From the Tiniest Astronaut to Future
Engineers: 12 Ways to Jump-Start
Kids’ Imaginations


The golden ticket: activities and toys that both entertain your kiddo and encourage their future paths. Here, our picks for inspiring the littles in your life.

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    Mini Aesthete With Barbie’s souped-up version of this loved classic, kids can put their feng-shui to the test by designing the three floors and seven rooms. Better yet, the huge assortment of home accessories, which includes an interactive aquarium, allows burgeoning designers to mix and match pieces that make for an aesthetically pleasing home. BARBIE DreamHouse, Amazon, $199

  • Lois Lane in Training Your little one’s inner reporter will come out at first glance of this throwback, 1930’s-style journalist kit, complete with a journal, fountain pen, accordian-style camera, and pretend box of vintage Kodak film. AMERICAN GIRL Kid’s Reporter Set, American Girl, $28

  • Artist You can count on an easel to entertain most any kid for a bit, but the visually inclined will spend entire afternoons drawing, painting, and sketching. LAND OF NOD Kids Art Easel, Land of Nod, $149

  • Budding Baker It’s a given: kids love to roll their sleeves up and take part in the action in the kitchen. For those who love the art of baking, take their interest one step further with the right tools. This hand silk-screened apron makes the best accessory for mini cake-makers, complete with front pockets to hold essentials. ODETTE WILLIAMS Kid’s Apron Set, goop, $49

  • Future Zadie Smith Books and Coookies in Santa Monica has such a laid-back, cool vibe that it makes both kids and adults instantly feel at home amidst the books and activities. The team offers daily story times, music classes, and arts & crafts—perfect for the curious storyteller.

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    Animal Lover If your little one loves animals (not a puppy-frenzy love, but a deep interest in their care), this interactive horse is one of the best ways for them to learn the hands-on details. It responds to touch and sound by nuzzling, nodding, neighing, and walking in different directions—and we’re pretty smitten with the fact that it comes with a bunch of carrots for kids to feed it. Barbie DreamHorse, Amazon, $99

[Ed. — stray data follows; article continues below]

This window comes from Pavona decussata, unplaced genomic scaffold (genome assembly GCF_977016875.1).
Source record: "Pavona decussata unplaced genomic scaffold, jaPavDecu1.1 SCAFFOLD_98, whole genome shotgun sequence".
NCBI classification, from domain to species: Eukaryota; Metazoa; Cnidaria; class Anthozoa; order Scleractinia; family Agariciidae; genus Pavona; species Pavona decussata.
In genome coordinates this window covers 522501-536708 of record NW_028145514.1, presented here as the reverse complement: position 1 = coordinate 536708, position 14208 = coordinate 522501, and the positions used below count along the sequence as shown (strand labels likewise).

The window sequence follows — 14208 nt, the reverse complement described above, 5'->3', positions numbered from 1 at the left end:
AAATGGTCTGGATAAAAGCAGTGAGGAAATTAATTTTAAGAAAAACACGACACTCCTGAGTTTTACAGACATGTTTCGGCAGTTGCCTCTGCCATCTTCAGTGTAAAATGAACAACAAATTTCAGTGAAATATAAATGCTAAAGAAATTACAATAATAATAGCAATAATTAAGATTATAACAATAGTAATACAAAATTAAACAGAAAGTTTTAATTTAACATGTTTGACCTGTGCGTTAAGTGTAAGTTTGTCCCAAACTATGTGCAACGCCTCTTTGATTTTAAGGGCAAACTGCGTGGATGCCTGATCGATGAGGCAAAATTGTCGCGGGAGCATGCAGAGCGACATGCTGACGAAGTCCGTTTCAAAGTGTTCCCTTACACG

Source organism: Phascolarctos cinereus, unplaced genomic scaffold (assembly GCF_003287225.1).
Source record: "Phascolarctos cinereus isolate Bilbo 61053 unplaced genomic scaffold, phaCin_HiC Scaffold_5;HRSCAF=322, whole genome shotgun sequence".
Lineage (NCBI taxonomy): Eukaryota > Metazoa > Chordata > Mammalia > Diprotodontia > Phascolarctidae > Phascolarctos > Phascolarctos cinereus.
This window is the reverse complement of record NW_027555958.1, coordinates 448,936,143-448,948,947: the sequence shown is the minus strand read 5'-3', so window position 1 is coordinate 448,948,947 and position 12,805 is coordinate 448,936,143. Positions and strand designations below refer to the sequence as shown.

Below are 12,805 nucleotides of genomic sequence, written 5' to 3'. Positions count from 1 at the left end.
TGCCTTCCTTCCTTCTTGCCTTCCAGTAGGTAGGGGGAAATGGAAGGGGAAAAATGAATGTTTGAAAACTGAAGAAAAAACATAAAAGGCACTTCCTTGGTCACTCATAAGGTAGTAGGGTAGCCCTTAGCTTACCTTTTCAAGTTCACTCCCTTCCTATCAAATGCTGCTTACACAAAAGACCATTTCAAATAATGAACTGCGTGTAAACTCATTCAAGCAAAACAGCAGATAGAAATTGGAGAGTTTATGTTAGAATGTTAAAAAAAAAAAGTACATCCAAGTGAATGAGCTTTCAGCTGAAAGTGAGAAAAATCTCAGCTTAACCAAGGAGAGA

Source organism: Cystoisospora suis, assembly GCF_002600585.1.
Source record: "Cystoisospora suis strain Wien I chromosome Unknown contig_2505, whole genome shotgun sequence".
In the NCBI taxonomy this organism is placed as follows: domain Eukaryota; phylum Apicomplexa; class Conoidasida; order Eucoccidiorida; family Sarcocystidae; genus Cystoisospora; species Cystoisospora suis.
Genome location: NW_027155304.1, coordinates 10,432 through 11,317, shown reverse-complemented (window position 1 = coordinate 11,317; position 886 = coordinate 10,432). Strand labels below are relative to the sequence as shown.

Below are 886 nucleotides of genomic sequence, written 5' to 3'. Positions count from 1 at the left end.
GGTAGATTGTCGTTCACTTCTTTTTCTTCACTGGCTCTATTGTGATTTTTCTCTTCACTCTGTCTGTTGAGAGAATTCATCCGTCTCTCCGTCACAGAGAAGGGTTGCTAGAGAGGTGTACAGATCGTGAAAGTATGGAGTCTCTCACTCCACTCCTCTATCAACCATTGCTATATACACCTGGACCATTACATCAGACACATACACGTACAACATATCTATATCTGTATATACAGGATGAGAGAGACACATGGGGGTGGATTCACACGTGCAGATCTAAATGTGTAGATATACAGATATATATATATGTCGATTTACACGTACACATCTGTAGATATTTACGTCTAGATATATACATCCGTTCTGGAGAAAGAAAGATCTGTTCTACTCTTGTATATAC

• Space Explorer The best way to see if they’ll want to take their careers to new heights: At Space Camp, kids can work with NASA and ESA astronauts and scientists at this legit space camp located at the U.S. Space & Rocket Center.

  • Fossil Finder This entire Field Museum was founded on curiosity and the pursuit of knowing the latest and greatest in the scientific world. Here, kids can witness the largest found T-Rex and more than 30 million geological and biological specimens from across the globe.

  • ER Doctor Kids get to tend to imaginary wounds with this small-but-mighty play doctor bag that’s packed with all the necessary instruments: a health record, bandages, and wooden doctoring accessories, such as a stethoscope and syringe. MOULIN ROTY Valise Doctor Play Set, goop, $40

  • Jet-Set Traveler From LA to Charleston, kids get to explore the entire country via this beautifully illustrated book. Author Gabrielle Balkan includes every facet of the cities she covers, including facts with an unexpectedly fun cultural bent (we love the Willie Nelson trivia on the Austin page) and a modern spin (city parks and food trucks get prominent mentions). WIDE EYED EDITIONS 50 Cities of the USA, Amazon, $7

  • Numbers Nerd A visit to the super interactive Museum of Mathematics revolves around hands-on rides and activities that employ mathematical concepts to function—a tricycle with square wheels that rolls across a track, a chair that drifts across a pool of acorn shapes. A few hours spent here will be fun and insightful.

  • Automotive Engineer Though it’s an equal draw for car-obsessed adults, the Petersen Automotive Museum has huge kid appeal. In the Discovery Center they can climb aboard a California Highway Patrol Motorcycle, a Ford Model T, and a racecar. They can also race Hot Wheels and pick up a few tidbits about what makes a car tick. Also, the Cars Mechanical Institute, inspired by the animated film, immerses visitors in interactive stations where they learn about mechanical systems.